An important policy reversal in Lansing in late April passed almost unnoticed in the Michigan media, but it’s bad news for workers in state government. For engineering this turning back of the clock, organized labor and its allies in the Granholm administration should be ashamed and embarrassed.

To understand what happened, one must first understand what the U.S. Supreme Court has ruled on the issue of the proper use by government employee unions of the compulsory dues imposed on their members. Forcing government employees to financially support their unions’ political activities, the Court ruled in 1977, was a violation of their right to freedom of speech. In Abood v. Detroit Board of Education, the Court held that it was a violation of the First and Fourteenth Amendments for a government employee union to use the fees collected from a nonmember employee for political and ideological purposes unrelated to collective bargaining to which the nonmember objected.

Another Supreme Court decision, Chicago Teachers Local 1 v. Hudson, established the ground rules for determining the appropriate fee payments of objecting nonmembers by imposing procedural requirements on the union:

The constitutional requirements for the Union’s collection of agency fees include an adequate explanation of the basis for the fees, a reasonably prompt opportunity to challenge the amount of the fee before an impartial decision maker, and an escrow for the amounts reasonably in dispute while such challenges are pending.

In another U.S. Supreme Court ruling that had its origins in Michigan, the Court found in favor of James Lehnert, a professor at Ferris State University and a member of the Michigan Education Association (MEA), the state’s largest union of cooks, custodians, bus drivers, and teachers. The MEA maintained that only 20 percent of Lehnert’s union payments went to its political and non-bargaining efforts, but the Court found that the figure was closer to 90 percent. Sadly, unions won’t voluntarily notify their members of these rulings or their rights, and most politicians have been afraid to follow up the Supreme Court’s rulings by actually enforcing them.

How does a union member ultimately exercise his rights under the Abood, Hudson, and Lehnert decisions? By resigning from the union, and paying an "agency fee" that represents union dues minus what the union spends on political and ideological matters unrelated to collective bargaining.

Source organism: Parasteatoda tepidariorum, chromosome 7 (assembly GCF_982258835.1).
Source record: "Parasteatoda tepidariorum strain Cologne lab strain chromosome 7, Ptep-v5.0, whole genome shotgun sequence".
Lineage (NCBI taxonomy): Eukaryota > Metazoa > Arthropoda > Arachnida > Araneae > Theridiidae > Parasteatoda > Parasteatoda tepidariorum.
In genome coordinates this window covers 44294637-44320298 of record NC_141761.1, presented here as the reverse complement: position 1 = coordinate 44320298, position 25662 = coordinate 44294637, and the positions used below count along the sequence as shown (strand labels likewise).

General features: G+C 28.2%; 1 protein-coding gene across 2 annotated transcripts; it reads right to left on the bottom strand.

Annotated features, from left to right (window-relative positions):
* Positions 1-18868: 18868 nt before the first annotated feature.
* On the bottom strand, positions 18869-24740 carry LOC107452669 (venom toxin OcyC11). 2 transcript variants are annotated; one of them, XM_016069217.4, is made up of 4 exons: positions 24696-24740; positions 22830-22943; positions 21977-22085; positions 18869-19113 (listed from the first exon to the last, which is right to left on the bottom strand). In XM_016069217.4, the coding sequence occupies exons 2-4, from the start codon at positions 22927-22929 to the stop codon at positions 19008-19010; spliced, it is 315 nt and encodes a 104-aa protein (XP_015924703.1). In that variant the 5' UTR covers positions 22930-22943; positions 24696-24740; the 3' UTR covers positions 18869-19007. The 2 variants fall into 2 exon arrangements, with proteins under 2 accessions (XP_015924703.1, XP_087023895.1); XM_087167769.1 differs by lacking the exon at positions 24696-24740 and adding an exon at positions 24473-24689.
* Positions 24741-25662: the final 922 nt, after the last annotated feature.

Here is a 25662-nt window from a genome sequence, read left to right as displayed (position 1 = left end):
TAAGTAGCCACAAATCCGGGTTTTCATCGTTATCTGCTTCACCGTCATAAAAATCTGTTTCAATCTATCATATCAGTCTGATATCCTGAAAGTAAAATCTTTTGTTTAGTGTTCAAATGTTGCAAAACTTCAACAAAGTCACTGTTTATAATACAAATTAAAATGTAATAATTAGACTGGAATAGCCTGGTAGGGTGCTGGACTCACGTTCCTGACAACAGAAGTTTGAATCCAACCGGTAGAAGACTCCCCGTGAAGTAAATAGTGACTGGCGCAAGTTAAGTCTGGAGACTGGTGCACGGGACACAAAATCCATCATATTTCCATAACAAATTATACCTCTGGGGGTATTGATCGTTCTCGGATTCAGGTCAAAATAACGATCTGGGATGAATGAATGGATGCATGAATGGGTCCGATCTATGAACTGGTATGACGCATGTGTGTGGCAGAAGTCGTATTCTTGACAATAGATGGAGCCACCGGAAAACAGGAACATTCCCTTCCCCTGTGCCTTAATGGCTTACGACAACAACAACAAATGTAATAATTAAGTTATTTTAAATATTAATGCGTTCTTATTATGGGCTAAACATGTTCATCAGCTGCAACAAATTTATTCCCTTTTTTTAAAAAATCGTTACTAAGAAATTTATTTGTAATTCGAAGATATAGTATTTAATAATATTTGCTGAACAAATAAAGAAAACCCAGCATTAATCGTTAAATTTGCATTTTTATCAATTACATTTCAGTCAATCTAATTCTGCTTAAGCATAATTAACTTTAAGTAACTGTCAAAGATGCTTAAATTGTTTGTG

In the mid-90s, the Michigan Civil Service Commission adopted a rule that actually made a pioneering but modest attempt at enforcing these important rights of workers affirmed by the Supreme Court. Spurred on by Commission member Robert Hunter, then a labor attorney with the Mackinac Center for Public Policy, the Commission promulgated Rule 6-7.5, entitled "Annual Notice of Rights." It required the state personnel director to "annually give written notice" to employees of Michigan state government that they indeed have the right to resign from their unions if they wish to avoid paying compulsory dues for political and ideological causes they may not agree with.

Why was such written notice of these worker rights important? Because no one, least of all the highly-paid hierarchies of organized labor, ever tells workers they have such rights. Workers are routinely advised by their unions to simply pay up, and pressures are sometimes brought to bear on those who don’t quietly do so.

But on April 29, 2004, the Michigan Civil Service Commission approved new regulations that gutted Rule 6-7.5. The Granholm Administration, through its State Employer David Fink, pressed the Commission to drop the annual notice requirement. As the Commission voted to blind itself to the rights of the employees it oversees, Fink praised the decision because, in his words, "it showed a willingness to embrace the unions we haven’t seen here in a long time." Note the choice of words: "embrace the unions," not "embrace the workers."

So the men and women who work for the taxpayers of Michigan will not be told of their rights under Abood, Hudson, and Lehnert, at least not by their union or their employer. Now where do you suppose such pressure originated? From rank-and-file workers demanding to be kept in the dark, or from the union hierarchies who collect and spend those workers’ dues?

Governor Granholm is fond of declaring that in her administration, "everybody has a place at the table." But now we know that the list of invited guests is actually much less inclusive. When it comes to the rights of state workers, the seats at the table are for those who run the unions.

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Lawrence W. Reed is president of the Mackinac Center for Public Policy, a nonprofit, nonpartisan research and educational institute.